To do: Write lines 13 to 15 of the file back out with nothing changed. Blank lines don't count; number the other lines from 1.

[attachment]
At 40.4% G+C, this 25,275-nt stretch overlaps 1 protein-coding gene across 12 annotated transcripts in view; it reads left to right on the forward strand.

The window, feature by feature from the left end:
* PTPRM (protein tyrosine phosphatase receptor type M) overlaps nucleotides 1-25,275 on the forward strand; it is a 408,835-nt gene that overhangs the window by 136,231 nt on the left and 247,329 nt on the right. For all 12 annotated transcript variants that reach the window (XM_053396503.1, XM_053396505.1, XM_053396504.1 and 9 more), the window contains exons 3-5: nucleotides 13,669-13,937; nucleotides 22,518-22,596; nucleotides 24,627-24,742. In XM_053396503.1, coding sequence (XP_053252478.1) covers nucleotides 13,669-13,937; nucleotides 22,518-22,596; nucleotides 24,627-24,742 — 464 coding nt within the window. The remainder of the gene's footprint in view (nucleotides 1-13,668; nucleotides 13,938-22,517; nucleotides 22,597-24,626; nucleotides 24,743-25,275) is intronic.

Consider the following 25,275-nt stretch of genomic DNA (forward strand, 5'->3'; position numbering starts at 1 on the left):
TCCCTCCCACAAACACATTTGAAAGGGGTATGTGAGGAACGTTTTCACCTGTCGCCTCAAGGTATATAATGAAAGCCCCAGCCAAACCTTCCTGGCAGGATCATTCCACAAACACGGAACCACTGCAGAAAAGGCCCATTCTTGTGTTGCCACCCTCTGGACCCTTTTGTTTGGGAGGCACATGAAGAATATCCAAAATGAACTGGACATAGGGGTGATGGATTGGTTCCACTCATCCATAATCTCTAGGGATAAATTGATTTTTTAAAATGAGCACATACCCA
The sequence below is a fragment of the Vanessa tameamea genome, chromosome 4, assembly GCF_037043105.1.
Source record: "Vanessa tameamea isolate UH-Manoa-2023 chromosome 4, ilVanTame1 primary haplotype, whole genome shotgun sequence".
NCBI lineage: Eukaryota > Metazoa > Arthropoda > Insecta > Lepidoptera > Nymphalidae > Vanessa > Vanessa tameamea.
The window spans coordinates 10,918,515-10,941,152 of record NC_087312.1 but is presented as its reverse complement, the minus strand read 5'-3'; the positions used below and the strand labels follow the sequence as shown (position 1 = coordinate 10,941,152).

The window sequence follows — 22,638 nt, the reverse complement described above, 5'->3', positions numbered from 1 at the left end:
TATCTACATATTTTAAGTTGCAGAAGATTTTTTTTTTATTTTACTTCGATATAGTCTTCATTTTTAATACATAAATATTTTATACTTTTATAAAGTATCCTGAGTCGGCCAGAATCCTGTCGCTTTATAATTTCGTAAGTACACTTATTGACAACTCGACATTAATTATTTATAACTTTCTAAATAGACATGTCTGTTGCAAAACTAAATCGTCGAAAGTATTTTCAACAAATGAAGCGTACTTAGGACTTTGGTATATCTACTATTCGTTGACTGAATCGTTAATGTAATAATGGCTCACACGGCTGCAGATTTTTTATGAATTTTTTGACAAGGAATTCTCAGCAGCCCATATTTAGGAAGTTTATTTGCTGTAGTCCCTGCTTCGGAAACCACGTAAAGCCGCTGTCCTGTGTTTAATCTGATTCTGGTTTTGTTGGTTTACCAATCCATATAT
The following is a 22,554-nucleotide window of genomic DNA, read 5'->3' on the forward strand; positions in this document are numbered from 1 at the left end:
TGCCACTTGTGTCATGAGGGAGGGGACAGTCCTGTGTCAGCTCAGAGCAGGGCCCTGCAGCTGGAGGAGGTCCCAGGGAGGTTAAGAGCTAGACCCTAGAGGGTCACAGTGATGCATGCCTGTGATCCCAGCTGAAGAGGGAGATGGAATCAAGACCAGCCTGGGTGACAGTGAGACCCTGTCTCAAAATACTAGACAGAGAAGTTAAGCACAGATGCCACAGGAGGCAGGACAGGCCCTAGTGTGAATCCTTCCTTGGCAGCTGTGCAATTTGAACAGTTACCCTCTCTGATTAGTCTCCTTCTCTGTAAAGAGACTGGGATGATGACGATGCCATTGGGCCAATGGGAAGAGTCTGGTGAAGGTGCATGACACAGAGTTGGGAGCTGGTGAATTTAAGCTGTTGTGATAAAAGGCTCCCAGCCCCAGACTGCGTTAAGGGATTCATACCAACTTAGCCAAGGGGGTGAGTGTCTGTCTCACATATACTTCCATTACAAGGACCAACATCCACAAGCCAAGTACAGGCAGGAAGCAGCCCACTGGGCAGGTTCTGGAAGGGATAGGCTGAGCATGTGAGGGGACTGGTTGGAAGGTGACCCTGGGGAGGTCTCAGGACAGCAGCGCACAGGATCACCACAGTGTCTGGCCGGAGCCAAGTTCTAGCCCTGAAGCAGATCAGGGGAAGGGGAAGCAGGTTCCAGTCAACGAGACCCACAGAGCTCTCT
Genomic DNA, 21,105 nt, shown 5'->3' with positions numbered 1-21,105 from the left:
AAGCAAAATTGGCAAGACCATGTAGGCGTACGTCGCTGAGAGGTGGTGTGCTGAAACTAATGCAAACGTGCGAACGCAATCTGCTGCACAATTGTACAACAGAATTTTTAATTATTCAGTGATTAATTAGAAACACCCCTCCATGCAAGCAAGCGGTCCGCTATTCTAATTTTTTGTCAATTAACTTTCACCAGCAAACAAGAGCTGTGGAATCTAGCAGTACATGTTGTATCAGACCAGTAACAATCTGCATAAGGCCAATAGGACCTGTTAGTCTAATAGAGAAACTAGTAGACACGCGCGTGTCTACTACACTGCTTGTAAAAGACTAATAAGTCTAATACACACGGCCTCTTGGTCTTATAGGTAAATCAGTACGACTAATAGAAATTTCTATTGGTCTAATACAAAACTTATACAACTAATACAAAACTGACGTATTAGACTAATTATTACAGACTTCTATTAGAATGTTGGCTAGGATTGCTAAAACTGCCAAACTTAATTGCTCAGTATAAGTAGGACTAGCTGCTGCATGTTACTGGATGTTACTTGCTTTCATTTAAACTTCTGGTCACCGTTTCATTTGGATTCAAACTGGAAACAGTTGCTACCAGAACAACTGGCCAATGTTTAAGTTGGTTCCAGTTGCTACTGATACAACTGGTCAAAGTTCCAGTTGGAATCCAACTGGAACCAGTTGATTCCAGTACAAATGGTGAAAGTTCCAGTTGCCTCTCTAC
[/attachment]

TGCCACTTGTGTCATGAGGGAGGGGACAGTCCTGTGTCAGCTCAGAGCAGGGCCCTGCAGCTGGAGGAGGTCCCAGGGAGGTTAAGAGCTAGACCCTAGAGGGTCACAGTGATGCATGCCTGTGATCCCAGCTGAAGAGGGAGATGGAATCAAGACCAGCCTGGGTGACAGTGAGACCCTGTCTCAAAATACTAGACAGAGAAGTTAAGCACAGATGCCACAGGAGGCAGGACAGGCCCTAGTGTGAATCCTTCCTTGGCAGCTGTGCAATTTGAACAGTTACCCTCTCTGATTAGTCTCCTTCTCTGTAAAGAGACTGGGATGATGACGATGCCATTGGGCCAATGGGAAGAGTCTGGTGAAGGTGCATGACACAGAGTTGGGAGCTGGTGAATTTAAGCTGTTGTGATAAAAGGCTCCCAGCCCCAGACTGCGTTAAGGGATTCATACCAACTTAGCCAAGGGGGTGAGTGTCTGTCTCACATATACTTCCATTACAAGGACCAACATCCACAAGCCAAGTACAGGCAGGAAGCAGCCCACTGGGCAGGTTCTGGAAGGGATAGGCTGAGCATGTGAGGGGACTGGTTGGAAGGTGACCCTGGGGAGGTCTCAGGACAGCAGCGCACAGGATCACCACAGTGTCTGGCCGGAGCCAAGTTCTAGCCCTGAAGCAGATCAGGGGAAGGGGAAGCAGGTTCCAGTCAACGAGACCCACAGAGCTCTCT
Genomic DNA, 21,105 nt, shown 5'->3' with positions numbered 1-21,105 from the left:
AAGCAAAATTGGCAAGACCATGTAGGCGTACGTCGCTGAGAGGTGGTGTGCTGAAACTAATGCAAACGTGCGAACGCAATCTGCTGCACAATTGTACAACAGAATTTTTAATTATTCAGTGATTAATTAGAAACACCCCTCCATGCAAGCAAGCGGTCCGCTATTCTAATTTTTTGTCAATTAACTTTCACCAGCAAACAAGAGCTGTGGAATCTAGCAGTACATGTTGTATCAGACCAGTAACAATCTGCATAAGGCCAATAGGACCTGTTAGTCTAATAGAGAAACTAGTAGACACGCGCGTGTCTACTACACTGCTTGTAAAAGACTAATAAGTCTAATACACACGGCCTCTTGGTCTTATAGGTAAATCAGTACGACTAATAGAAATTTCTATTGGTCTAATACAAAACTTATACAACTAATACAAAACTGACGTATTAGACTAATTATTACAGACTTCTATTAGAATGTTGGCTAGGATTGCTAAAACTGCCAAACTTAATTGCTCAGTATAAGTAGGACTAGCTGCTGCATGTTACTGGATGTTACTTGCTTTCATTTAAACTTCTGGTCACCGTTTCATTTGGATTCAAACTGGAAACAGTTGCTACCAGAACAACTGGCCAATGTTTAAGTTGGTTCCAGTTGCTACTGATACAACTGGTCAAAGTTCCAGTTGGAATCCAACTGGAACCAGTTGATTCCAGTACAAATGGTGAAAGTTCCAGTTGCCTCTCTAC